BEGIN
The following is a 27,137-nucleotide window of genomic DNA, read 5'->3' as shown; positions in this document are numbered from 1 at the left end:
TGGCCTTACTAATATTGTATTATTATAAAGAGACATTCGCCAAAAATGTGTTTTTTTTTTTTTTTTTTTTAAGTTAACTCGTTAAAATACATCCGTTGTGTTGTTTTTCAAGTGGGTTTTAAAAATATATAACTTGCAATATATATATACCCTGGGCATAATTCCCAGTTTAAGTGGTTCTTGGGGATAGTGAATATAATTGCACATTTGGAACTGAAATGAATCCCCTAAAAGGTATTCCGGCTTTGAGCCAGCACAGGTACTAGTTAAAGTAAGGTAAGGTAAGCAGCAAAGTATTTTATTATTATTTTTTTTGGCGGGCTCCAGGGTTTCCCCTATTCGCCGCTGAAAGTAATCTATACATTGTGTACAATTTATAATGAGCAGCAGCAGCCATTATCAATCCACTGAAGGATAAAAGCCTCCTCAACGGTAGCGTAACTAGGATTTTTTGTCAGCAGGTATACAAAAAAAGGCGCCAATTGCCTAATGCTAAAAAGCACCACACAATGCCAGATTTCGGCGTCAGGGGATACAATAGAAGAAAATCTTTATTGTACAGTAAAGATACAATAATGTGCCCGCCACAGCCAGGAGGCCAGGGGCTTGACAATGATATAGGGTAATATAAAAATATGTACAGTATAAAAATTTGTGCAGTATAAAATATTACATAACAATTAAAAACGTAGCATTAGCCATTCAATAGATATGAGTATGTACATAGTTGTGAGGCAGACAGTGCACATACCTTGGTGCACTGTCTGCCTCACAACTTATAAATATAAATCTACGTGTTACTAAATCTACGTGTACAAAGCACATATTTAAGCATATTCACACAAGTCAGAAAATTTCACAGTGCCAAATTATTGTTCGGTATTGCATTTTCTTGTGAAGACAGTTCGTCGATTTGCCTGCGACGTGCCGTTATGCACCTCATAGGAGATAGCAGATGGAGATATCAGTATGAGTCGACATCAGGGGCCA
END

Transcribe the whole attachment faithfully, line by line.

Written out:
The following is a 27,137-nucleotide window of genomic DNA, read 5'->3' as shown; positions in this document are numbered from 1 at the left end:
TGGCCTTACTAATATTGTATTATTATAAAGAGACATTCGCCAAAAATGTGTTTTTTTTTTTTTTTTTTTTAAGTTAACTCGTTAAAATACATCCGTTGTGTTGTTTTTCAAGTGGGTTTTAAAAATATATAACTTGCAATATATATATACCCTGGGCATAATTCCCAGTTTAAGTGGTTCTTGGGGATAGTGAATATAATTGCACATTTGGAACTGAAATGAATCCCCTAAAAGGTATTCCGGCTTTGAGCCAGCACAGGTACTAGTTAAAGTAAGGTAAGGTAAGCAGCAAAGTATTTTATTATTATTTTTTTTGGCGGGCTCCAGGGTTTCCCCTATTCGCCGCTGAAAGTAATCTATACATTGTGTACAATTTATAATGAGCAGCAGCAGCCATTATCAATCCACTGAAGGATAAAAGCCTCCTCAACGGTAGCGTAACTAGGATTTTTTGTCAGCAGGTATACAAAAAAAGGCGCCAATTGCCTAATGCTAAAAAGCACCACACAATGCCAGATTTCGGCGTCAGGGGATACAATAGAAGAAAATCTTTATTGTACAGTAAAGATACAATAATGTGCCCGCCACAGCCAGGAGGCCAGGGGCTTGACAATGATATAGGGTAATATAAAAATATGTACAGTATAAAAATTTGTGCAGTATAAAATATTACATAACAATTAAAAACGTAGCATTAGCCATTCAATAGATATGAGTATGTACATAGTTGTGAGGCAGACAGTGCACATACCTTGGTGCACTGTCTGCCTCACAACTTATAAATATAAATCTACGTGTTACTAAATCTACGTGTACAAAGCACATATTTAAGCATATTCACACAAGTCAGAAAATTTCACAGTGCCAAATTATTGTTCGGTATTGCATTTTCTTGTGAAGACAGTTCGTCGATTTGCCTGCGACGTGCCGTTATGCACCTCATAGGAGATAGCAGATGGAGATATCAGTATGAGTCGACATCAGGGGCCA